of the FP treatments to environment (EI) for maize in Amazonas,
Brazil (Singh, 1990).


B02/Mzgrph.WQ1
RES CRTN, FP

















RESEARCHER'S CRITERION
MAIZE, MANAUS, 1989
4.5

4 -.------------ ------------*- ------- --- CM

3.5
QUAD

LIN
2.5



1.5--




0 I I I I II
0 0.5 1 1.5 2 2.5 3 3.5
ENVIRONMENTAL INDEX


Figure 2c. Comparison of linear and quadratic response in Mg ha-1
of the CM treatment to environment (EI) for maize in Amazonas,
Brazil (Singh, 1990).


B02/Mzgph.WQ1
RES CRTN, CM
















RESEARCHER'S CRITERION
MAIZE, MANAUS, 1989


FP

PCW

TSP

CM

Els


3.5


1 1.5 2 2.5
ENVIRONMENTAL INDEX, El


Figure 3. Estimated responses in Mg ha-1 of the four treatments
to environment (EI) for maize in Amazonas, Brazil (Singh, 1990).


B02/Singh5.WQ1
(RES CRTN, 4TRTS)





















FARMER'S CRITERION

MAIZE, MANAUS, 1989


Ir


-...................... .............................................................. ..........................


................................................................................................................................................................................. .........................................
/


....................................-


.. ......................-.............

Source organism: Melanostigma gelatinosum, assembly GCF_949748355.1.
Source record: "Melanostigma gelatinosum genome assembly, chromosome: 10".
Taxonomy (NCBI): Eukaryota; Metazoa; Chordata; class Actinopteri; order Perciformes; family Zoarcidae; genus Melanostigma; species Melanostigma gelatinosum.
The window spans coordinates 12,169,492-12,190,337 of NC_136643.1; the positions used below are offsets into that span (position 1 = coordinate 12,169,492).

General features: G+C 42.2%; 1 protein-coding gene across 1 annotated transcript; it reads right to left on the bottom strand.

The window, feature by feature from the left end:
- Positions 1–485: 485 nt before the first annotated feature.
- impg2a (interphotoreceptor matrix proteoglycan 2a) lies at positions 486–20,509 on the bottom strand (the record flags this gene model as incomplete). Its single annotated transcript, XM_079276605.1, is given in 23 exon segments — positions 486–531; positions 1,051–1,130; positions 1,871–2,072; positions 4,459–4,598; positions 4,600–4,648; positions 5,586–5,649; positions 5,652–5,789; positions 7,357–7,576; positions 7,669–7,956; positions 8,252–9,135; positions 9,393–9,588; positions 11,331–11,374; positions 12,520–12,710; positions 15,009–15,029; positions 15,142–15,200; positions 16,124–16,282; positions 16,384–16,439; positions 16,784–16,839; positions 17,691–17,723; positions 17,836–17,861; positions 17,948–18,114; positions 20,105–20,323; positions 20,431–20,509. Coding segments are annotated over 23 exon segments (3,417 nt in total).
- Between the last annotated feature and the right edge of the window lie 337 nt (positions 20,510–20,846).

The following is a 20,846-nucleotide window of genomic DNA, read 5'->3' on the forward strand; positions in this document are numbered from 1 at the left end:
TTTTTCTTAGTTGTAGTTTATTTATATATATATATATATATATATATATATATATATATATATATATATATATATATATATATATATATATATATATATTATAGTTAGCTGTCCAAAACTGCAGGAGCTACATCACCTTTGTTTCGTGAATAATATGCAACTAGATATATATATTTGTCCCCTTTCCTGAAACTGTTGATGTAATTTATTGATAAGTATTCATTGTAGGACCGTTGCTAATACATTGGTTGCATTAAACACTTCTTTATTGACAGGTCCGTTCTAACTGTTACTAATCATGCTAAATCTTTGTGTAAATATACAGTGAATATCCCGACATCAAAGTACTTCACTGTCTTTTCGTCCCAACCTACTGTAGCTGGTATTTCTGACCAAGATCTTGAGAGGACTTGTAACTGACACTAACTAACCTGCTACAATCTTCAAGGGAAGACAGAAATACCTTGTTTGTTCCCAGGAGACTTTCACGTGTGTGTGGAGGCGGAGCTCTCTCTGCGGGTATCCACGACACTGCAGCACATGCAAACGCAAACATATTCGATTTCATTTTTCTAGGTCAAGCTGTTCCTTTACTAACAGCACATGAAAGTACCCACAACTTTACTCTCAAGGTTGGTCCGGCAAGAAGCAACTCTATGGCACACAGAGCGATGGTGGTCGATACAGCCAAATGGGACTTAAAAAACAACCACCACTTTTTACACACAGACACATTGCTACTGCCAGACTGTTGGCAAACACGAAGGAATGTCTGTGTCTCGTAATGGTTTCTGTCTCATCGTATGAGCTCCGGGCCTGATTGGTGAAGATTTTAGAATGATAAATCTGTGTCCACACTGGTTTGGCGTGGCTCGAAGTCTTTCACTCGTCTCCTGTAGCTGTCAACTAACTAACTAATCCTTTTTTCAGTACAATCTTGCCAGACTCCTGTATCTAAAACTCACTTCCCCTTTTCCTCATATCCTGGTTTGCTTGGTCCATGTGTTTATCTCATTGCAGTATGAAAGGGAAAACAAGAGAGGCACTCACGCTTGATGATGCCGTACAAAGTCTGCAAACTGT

...... ... ... ...... ... ...
. ......
.......
^^-;;;^^ ^::;. .....................__


I-I........... -............................ ............ ....................................................................................................


A A


0.5


A A A


1.5


A A


2.5


FP


PCW


TSP


CM


Els


3.5


ENVIRONMENTAL INDEX, El



Figure 4. Estimated responses in kg $-' of the four treatments to
environment (EI) for maize in Amazonas, Brazil (Singh, 1990).


B02/Singh5.WQ1
(FMR CRTN, 4TRTS)


250



200


150-



100-



50-


%


-50


I-I.,.


t


``
















RISK ESTIMATION
WL, SF2, PF2


ESTIMATED PERCENT OF TIME BELOW VALUE


Figure 5. Risk levels for the criterion kg $-' and the treatments
CM and TSP from the maize trials in Amazonas, Brazil (Singh,
1990).


B02/MZGPH.WQ1
(CONFINT,CM,TSP)


CM

TSP

















ENVIRONMENTAL CHARACTERIZATION
MAIZE, MANAUS, BRAZIL (SINGH, 1990)
3.5-.
OBSNS

........-***"" R2 = .94


pH


Figure 6. Relationship of soil pH to El of the sites
farm maize trials in Amazonas, Brazil (Singh, 1990).


for the on-


B02/ENVPH.WQ1
(EI=F(PH))













Population
of Farms
iiiljiiiif~lil~il ii !~ :..iiiiiii!Miiiiiii


FP



FP











SNot recommended
........... ; ;
t .. :. ...... ...............s


X % ...................'::
... ...... Ciiiim ...........l~i
...............ii.::.:,:,:,r
.................:::::: ::~:''':::''':::'' ::
....................::: :. :::::::::,:.:
X., XXXX X X"""""" "'
X............. iiii i
~ ~~ii~~ii~ji ~ ~ .... .. ....::: :: :: ::
........... ..... .. .......iiiiii
............ ... X .. ..~.'
....... ........ "' "
........... :-.. XX.X..X:. X
X .. X: Xxx
~i~~i~ii~i~iS~~i. .............~i~
Not recommended::::::::::~


Multiple
Criteria

Mg/ha

kg/$

S Mg/ha

kg/$

Mg/ha

kg/$

S M/ha

kg/$

Mg/ha

kg/$


On-Farm
Research-Extension
in
Multiple Environments


PF1



SF,



PF
2



SF



WL


Level of Adoption | High
INone





Figure 7. Extension messages for multiple environments and
several evaluation criteria with MSA.


B02/Fig-7.DRW


PF,


PF,
2


SF2



WL